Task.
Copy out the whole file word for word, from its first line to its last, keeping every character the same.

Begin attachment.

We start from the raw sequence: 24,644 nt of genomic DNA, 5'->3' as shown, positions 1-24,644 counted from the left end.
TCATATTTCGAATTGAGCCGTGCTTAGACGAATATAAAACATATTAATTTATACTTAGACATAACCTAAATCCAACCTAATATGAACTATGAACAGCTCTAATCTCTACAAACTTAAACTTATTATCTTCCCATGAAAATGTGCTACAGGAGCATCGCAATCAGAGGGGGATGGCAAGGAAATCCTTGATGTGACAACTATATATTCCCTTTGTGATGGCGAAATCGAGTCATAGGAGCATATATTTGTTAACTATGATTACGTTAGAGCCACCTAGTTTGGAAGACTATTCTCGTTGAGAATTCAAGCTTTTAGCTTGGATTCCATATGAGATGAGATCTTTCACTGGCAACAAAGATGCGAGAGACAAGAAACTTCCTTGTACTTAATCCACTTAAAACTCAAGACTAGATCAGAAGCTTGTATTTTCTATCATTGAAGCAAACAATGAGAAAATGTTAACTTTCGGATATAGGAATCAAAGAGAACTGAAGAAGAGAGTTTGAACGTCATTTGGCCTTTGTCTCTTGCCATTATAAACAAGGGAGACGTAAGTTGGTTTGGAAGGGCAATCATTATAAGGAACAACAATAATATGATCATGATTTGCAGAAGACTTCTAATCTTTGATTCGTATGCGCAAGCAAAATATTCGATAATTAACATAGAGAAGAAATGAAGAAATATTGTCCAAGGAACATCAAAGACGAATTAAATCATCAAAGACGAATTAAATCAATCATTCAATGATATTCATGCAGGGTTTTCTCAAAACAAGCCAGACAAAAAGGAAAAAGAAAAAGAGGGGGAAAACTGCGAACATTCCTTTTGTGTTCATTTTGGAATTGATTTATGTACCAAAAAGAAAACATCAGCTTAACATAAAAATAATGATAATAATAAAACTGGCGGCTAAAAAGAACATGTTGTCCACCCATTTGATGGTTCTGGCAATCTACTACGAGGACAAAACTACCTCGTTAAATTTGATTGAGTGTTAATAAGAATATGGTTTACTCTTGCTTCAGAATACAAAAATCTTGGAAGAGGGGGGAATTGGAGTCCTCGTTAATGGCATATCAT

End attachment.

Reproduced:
We start from the raw sequence: 24,644 nt of genomic DNA, 5'->3' as shown, positions 1-24,644 counted from the left end.
TCATATTTCGAATTGAGCCGTGCTTAGACGAATATAAAACATATTAATTTATACTTAGACATAACCTAAATCCAACCTAATATGAACTATGAACAGCTCTAATCTCTACAAACTTAAACTTATTATCTTCCCATGAAAATGTGCTACAGGAGCATCGCAATCAGAGGGGGATGGCAAGGAAATCCTTGATGTGACAACTATATATTCCCTTTGTGATGGCGAAATCGAGTCATAGGAGCATATATTTGTTAACTATGATTACGTTAGAGCCACCTAGTTTGGAAGACTATTCTCGTTGAGAATTCAAGCTTTTAGCTTGGATTCCATATGAGATGAGATCTTTCACTGGCAACAAAGATGCGAGAGACAAGAAACTTCCTTGTACTTAATCCACTTAAAACTCAAGACTAGATCAGAAGCTTGTATTTTCTATCATTGAAGCAAACAATGAGAAAATGTTAACTTTCGGATATAGGAATCAAAGAGAACTGAAGAAGAGAGTTTGAACGTCATTTGGCCTTTGTCTCTTGCCATTATAAACAAGGGAGACGTAAGTTGGTTTGGAAGGGCAATCATTATAAGGAACAACAATAATATGATCATGATTTGCAGAAGACTTCTAATCTTTGATTCGTATGCGCAAGCAAAATATTCGATAATTAACATAGAGAAGAAATGAAGAAATATTGTCCAAGGAACATCAAAGACGAATTAAATCATCAAAGACGAATTAAATCAATCATTCAATGATATTCATGCAGGGTTTTCTCAAAACAAGCCAGACAAAAAGGAAAAAGAAAAAGAGGGGGAAAACTGCGAACATTCCTTTTGTGTTCATTTTGGAATTGATTTATGTACCAAAAAGAAAACATCAGCTTAACATAAAAATAATGATAATAATAAAACTGGCGGCTAAAAAGAACATGTTGTCCACCCATTTGATGGTTCTGGCAATCTACTACGAGGACAAAACTACCTCGTTAAATTTGATTGAGTGTTAATAAGAATATGGTTTACTCTTGCTTCAGAATACAAAAATCTTGGAAGAGGGGGGAATTGGAGTCCTCGTTAATGGCATATCAT